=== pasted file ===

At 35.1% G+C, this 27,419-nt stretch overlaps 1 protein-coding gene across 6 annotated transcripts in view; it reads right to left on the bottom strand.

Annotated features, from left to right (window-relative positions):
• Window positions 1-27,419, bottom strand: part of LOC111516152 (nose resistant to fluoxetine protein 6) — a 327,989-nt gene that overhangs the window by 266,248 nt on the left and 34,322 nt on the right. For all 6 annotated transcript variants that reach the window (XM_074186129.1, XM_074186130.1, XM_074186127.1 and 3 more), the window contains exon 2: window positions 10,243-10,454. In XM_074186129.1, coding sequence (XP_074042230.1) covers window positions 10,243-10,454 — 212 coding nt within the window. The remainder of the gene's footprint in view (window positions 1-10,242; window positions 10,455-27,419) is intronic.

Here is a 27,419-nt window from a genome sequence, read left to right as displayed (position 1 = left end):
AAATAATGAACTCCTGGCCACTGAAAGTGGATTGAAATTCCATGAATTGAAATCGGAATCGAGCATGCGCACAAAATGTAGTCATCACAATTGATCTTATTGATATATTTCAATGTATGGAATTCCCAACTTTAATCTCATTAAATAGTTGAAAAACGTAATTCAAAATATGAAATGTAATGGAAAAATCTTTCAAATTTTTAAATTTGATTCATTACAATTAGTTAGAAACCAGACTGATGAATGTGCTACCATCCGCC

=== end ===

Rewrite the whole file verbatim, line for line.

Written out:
At 35.1% G+C, this 27,419-nt stretch overlaps 1 protein-coding gene across 6 annotated transcripts in view; it reads right to left on the bottom strand.

Annotated features, from left to right (window-relative positions):
• Window positions 1-27,419, bottom strand: part of LOC111516152 (nose resistant to fluoxetine protein 6) — a 327,989-nt gene that overhangs the window by 266,248 nt on the left and 34,322 nt on the right. For all 6 annotated transcript variants that reach the window (XM_074186129.1, XM_074186130.1, XM_074186127.1 and 3 more), the window contains exon 2: window positions 10,243-10,454. In XM_074186129.1, coding sequence (XP_074042230.1) covers window positions 10,243-10,454 — 212 coding nt within the window. The remainder of the gene's footprint in view (window positions 1-10,242; window positions 10,455-27,419) is intronic.

Here is a 27,419-nt window from a genome sequence, read left to right as displayed (position 1 = left end):
AAATAATGAACTCCTGGCCACTGAAAGTGGATTGAAATTCCATGAATTGAAATCGGAATCGAGCATGCGCACAAAATGTAGTCATCACAATTGATCTTATTGATATATTTCAATGTATGGAATTCCCAACTTTAATCTCATTAAATAGTTGAAAAACGTAATTCAAAATATGAAATGTAATGGAAAAATCTTTCAAATTTTTAAATTTGATTCATTACAATTAGTTAGAAACCAGACTGATGAATGTGCTACCATCCGCC